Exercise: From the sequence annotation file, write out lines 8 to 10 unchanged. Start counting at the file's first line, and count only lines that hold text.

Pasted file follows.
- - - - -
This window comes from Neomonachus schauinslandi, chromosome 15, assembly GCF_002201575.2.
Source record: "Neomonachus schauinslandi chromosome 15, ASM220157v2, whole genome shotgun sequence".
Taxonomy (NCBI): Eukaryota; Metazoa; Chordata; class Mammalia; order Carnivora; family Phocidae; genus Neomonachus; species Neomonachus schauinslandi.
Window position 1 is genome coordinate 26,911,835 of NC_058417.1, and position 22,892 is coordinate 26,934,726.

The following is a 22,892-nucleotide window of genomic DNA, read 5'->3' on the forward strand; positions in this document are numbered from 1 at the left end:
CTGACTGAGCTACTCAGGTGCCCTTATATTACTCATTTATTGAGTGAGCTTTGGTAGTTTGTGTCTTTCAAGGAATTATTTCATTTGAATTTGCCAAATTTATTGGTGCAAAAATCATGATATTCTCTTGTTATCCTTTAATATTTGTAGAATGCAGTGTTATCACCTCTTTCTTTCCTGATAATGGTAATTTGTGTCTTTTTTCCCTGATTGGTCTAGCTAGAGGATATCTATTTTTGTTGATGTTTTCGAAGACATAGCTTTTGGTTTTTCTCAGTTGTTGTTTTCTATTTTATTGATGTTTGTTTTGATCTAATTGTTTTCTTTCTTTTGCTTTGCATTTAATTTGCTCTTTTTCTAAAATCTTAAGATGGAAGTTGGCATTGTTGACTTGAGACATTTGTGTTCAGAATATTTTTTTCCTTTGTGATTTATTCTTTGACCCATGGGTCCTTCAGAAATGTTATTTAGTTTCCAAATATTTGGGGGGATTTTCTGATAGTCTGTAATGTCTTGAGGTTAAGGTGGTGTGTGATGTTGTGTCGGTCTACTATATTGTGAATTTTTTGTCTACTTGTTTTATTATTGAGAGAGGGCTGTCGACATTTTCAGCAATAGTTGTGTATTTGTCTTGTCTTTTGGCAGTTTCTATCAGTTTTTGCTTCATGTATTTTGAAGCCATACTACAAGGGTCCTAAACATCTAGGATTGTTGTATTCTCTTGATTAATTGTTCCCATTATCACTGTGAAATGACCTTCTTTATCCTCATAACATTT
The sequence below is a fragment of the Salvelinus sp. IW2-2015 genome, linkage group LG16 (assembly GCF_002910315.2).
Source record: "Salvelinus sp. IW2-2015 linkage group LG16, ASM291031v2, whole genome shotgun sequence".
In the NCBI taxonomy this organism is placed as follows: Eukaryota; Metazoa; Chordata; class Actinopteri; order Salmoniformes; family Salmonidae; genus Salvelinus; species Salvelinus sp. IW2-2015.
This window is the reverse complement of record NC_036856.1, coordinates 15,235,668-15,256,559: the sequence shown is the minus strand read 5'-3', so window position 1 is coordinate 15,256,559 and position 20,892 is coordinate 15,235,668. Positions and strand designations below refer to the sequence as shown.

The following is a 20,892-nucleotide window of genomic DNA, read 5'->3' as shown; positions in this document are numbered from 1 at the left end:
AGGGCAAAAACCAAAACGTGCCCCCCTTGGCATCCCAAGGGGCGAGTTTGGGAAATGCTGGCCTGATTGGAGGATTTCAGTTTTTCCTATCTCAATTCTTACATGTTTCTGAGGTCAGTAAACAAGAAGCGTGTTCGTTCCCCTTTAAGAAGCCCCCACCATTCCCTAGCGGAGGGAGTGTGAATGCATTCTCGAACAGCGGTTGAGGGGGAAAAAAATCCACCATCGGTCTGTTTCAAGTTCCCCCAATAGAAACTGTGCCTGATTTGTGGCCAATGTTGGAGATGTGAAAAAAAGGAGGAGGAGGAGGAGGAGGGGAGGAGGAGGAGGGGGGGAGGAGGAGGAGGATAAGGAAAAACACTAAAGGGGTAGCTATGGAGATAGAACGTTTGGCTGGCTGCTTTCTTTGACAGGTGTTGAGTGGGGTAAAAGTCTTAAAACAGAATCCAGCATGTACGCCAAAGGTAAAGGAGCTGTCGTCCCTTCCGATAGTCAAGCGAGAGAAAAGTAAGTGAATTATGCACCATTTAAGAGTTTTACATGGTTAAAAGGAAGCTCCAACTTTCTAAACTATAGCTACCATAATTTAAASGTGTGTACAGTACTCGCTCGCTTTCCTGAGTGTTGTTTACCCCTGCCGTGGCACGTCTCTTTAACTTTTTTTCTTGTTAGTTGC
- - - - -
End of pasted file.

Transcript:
Source record: "Salvelinus sp. IW2-2015 linkage group LG16, ASM291031v2, whole genome shotgun sequence".
In the NCBI taxonomy this organism is placed as follows: Eukaryota; Metazoa; Chordata; class Actinopteri; order Salmoniformes; family Salmonidae; genus Salvelinus; species Salvelinus sp. IW2-2015.
This window is the reverse complement of record NC_036856.1, coordinates 15,235,668-15,256,559: the sequence shown is the minus strand read 5'-3', so window position 1 is coordinate 15,256,559 and position 20,892 is coordinate 15,235,668. Positions and strand designations below refer to the sequence as shown.